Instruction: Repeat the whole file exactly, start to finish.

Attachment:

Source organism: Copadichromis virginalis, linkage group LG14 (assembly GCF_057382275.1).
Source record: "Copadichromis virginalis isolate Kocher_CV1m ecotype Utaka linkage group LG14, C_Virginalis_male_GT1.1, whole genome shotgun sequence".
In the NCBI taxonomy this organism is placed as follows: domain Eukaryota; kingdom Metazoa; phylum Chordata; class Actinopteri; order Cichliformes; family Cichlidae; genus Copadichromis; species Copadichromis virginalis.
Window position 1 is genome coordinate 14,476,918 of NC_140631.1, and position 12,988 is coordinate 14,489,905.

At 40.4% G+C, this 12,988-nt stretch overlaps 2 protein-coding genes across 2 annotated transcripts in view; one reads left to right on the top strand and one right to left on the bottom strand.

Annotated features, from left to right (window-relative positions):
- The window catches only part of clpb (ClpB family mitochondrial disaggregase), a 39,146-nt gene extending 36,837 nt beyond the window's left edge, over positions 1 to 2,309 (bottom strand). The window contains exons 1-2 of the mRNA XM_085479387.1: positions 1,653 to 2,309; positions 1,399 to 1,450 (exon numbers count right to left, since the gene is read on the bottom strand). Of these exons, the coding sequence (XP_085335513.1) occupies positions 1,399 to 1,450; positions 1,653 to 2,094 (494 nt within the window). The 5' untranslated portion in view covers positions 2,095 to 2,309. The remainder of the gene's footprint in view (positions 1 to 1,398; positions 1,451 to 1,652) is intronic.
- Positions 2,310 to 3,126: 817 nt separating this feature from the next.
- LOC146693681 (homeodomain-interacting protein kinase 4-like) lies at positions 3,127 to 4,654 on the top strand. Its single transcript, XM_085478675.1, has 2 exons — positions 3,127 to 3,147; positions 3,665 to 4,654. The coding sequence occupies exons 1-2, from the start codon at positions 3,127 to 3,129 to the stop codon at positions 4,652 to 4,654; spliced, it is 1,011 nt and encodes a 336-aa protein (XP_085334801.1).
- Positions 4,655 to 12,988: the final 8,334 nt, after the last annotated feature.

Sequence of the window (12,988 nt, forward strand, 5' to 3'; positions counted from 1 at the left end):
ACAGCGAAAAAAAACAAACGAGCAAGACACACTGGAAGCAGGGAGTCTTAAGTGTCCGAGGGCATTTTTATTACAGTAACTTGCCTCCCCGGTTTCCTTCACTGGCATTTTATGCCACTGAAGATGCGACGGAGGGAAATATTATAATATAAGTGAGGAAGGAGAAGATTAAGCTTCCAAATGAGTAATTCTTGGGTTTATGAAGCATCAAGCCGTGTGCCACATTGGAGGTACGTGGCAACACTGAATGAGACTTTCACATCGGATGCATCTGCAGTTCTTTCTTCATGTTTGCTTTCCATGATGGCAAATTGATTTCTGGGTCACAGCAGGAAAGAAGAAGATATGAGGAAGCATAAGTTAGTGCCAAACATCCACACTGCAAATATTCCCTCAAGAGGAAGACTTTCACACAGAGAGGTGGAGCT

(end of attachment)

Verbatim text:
Source organism: Copadichromis virginalis, linkage group LG14 (assembly GCF_057382275.1).
Source record: "Copadichromis virginalis isolate Kocher_CV1m ecotype Utaka linkage group LG14, C_Virginalis_male_GT1.1, whole genome shotgun sequence".
In the NCBI taxonomy this organism is placed as follows: domain Eukaryota; kingdom Metazoa; phylum Chordata; class Actinopteri; order Cichliformes; family Cichlidae; genus Copadichromis; species Copadichromis virginalis.
Window position 1 is genome coordinate 14,476,918 of NC_140631.1, and position 12,988 is coordinate 14,489,905.

At 40.4% G+C, this 12,988-nt stretch overlaps 2 protein-coding genes across 2 annotated transcripts in view; one reads left to right on the top strand and one right to left on the bottom strand.

Annotated features, from left to right (window-relative positions):
- The window catches only part of clpb (ClpB family mitochondrial disaggregase), a 39,146-nt gene extending 36,837 nt beyond the window's left edge, over positions 1 to 2,309 (bottom strand). The window contains exons 1-2 of the mRNA XM_085479387.1: positions 1,653 to 2,309; positions 1,399 to 1,450 (exon numbers count right to left, since the gene is read on the bottom strand). Of these exons, the coding sequence (XP_085335513.1) occupies positions 1,399 to 1,450; positions 1,653 to 2,094 (494 nt within the window). The 5' untranslated portion in view covers positions 2,095 to 2,309. The remainder of the gene's footprint in view (positions 1 to 1,398; positions 1,451 to 1,652) is intronic.
- Positions 2,310 to 3,126: 817 nt separating this feature from the next.
- LOC146693681 (homeodomain-interacting protein kinase 4-like) lies at positions 3,127 to 4,654 on the top strand. Its single transcript, XM_085478675.1, has 2 exons — positions 3,127 to 3,147; positions 3,665 to 4,654. The coding sequence occupies exons 1-2, from the start codon at positions 3,127 to 3,129 to the stop codon at positions 4,652 to 4,654; spliced, it is 1,011 nt and encodes a 336-aa protein (XP_085334801.1).
- Positions 4,655 to 12,988: the final 8,334 nt, after the last annotated feature.

Sequence of the window (12,988 nt, forward strand, 5' to 3'; positions counted from 1 at the left end):
ACAGCGAAAAAAAACAAACGAGCAAGACACACTGGAAGCAGGGAGTCTTAAGTGTCCGAGGGCATTTTTATTACAGTAACTTGCCTCCCCGGTTTCCTTCACTGGCATTTTATGCCACTGAAGATGCGACGGAGGGAAATATTATAATATAAGTGAGGAAGGAGAAGATTAAGCTTCCAAATGAGTAATTCTTGGGTTTATGAAGCATCAAGCCGTGTGCCACATTGGAGGTACGTGGCAACACTGAATGAGACTTTCACATCGGATGCATCTGCAGTTCTTTCTTCATGTTTGCTTTCCATGATGGCAAATTGATTTCTGGGTCACAGCAGGAAAGAAGAAGATATGAGGAAGCATAAGTTAGTGCCAAACATCCACACTGCAAATATTCCCTCAAGAGGAAGACTTTCACACAGAGAGGTGGAGCT